Frequently washing hands has never been more important these days, especially with the coronavirus outbreak. As parents, we are all thinking as we watch our children “wash” their hands, happily splashing away in the water, there’s no way those kids hands are actually being cleaned! Sure, they may be having fun, but unless we’re teaching our kids how to properly wash their hands, most are skipping steps and severely shortening the time in which their hands are spent covered in soap and water.
Now is a particularly good time to ensure everyone (including children) is washing their hands the right way, killing germs, and avoiding spreading their own germs to others. Not touching faces and avoiding surfaces in public are equally important. How can this be done, you might ask? Easy! As with most things related to children, keep it simple, repetitive, and fun!
Wet, lather, scrub, rinse, dry
This recommended handwashing sequence developed by the Centers for Disease Control (CDC) is a helpful guide:
According to the CDC, a good routine for washing hands is vital - especially for kids - as it has been proven to prevent a large portion of both diarrhea-related illnesses and respiratory infections. Proper handwashing can prevent serious illnesses such as meningitis, bronchiolitis, hepatitis A, the flu, norovirus or coronavirus.
Creatures of habit
Modeling good behavior and proper hygiene is very important for children, especially with the threat of coronavirus. Wasn’t it just last week when your daughter stole your makeup, stating she wanted to look grown-up “just like mommy?” Rather than losing your best Estee Lauder eyeshadow and liner to your darling mini-you, teach her to imitate you by frequently washing your hands!
As a parent, make it a habit of your own to wash your hands frequently or in any of these circumstances:
- After playing outside or in sand (or in public areas)
- After using the toilet
- After feeding or playing with pets
- After changing a dirty diaper
- After sneezing, blowing your nose, or touching your eyes or face
- Before cooking or eating
In addition to the sequence of handwashing suggested by the CDC, be sure your kids know what parts of their hands need the most attention! We like this little chant in our house:
“Under, over, around the sides! In between the fingers and everything behind!”
This little tune refers to children needing to wash the tops and bottoms of their hands, the sides of each hand, in between the fingers, and their wrists (“everything behind!”). Once they’ve mastered scrubbing all surfaces of their hands and wrists, move on to some happy, fun songs that kids can sing while washing their hands. It is recommended that hands be lathered with soap for at least 20 seconds and these popular songs can be sung to last that or longer!
Sing a song!
Kids often respond well to new habits such as handwashing when it’s made easy to remember and fun for them. One of those ways is to get musical with your child! Sing and dance (well, sway your hips in place, that is!) to the tune of popular songs such as “Happy Birthday,” “The Alphabet Song,” “Twinkle, Twinkle, Little Star,” or “You Are My Sunshine.” As a bonus, this timer could also be used for other activities and routines, especially when working on forming good teeth brushing habits!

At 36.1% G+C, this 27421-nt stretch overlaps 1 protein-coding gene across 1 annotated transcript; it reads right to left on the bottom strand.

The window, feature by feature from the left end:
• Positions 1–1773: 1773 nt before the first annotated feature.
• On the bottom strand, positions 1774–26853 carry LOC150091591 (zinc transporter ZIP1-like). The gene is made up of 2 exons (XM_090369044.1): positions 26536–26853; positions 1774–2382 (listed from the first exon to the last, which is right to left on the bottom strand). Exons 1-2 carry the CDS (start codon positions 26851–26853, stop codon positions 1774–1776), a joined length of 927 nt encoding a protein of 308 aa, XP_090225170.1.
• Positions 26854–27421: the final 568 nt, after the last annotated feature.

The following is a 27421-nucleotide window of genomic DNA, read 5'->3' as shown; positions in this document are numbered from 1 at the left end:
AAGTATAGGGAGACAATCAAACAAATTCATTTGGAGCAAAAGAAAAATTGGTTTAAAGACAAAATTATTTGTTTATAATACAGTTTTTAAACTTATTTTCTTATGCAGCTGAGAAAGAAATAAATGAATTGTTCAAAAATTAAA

Hand sanitizer works just as well, doesn’t it?
It is important to note that not all germs may be efficiently killed with hand sanitizer. Some type of more resistant bacteria may include those found in norovirus, C.Diff, and certain parasites; these require a thorough 20-second (at least) scrubbing with soap and water to completely be eliminated from the skin. The efficiency of hand sanitizer may also be reduced by children or adults not using the recommended amount, found on the label of the bottle, or touching surfaces before the hand sanitizer has had time to dry.
That being said, the next best thing to soap and water is a 60-95% alcohol-based hand sanitizer. Teach the kiddos the same tune of “under, over, around the sides! In between the fingers and everything behind!” to ensure hand sanitizer efficiently covers all areas of their little hands and fingers.
It can be hard to start something new and we totally get that! That’s why handwashing can be made a part of the Goally routine on our handheld device! This will help build up the importance of efficient handwashing and help to make it part of the everyday routine instead of an added chore. Here’s an example of a successful Goally handwashing routine:
We simply want to make it easy, fun, and habitual for kids to learn good handwashing techniques early in life to keep them as healthy and safe as possible, now and in the future.
Ashley Lavoie is a mom of 3 and manages both child and adult ADHD and Neonatal Diabetes. She is advocating for awareness and loves writing and connecting with other families like hers.
Editor's note: This information is not meant to diagnose or treat and should not take the place of personal consultation, as needed, with a qualified healthcare provider and/or BCBA.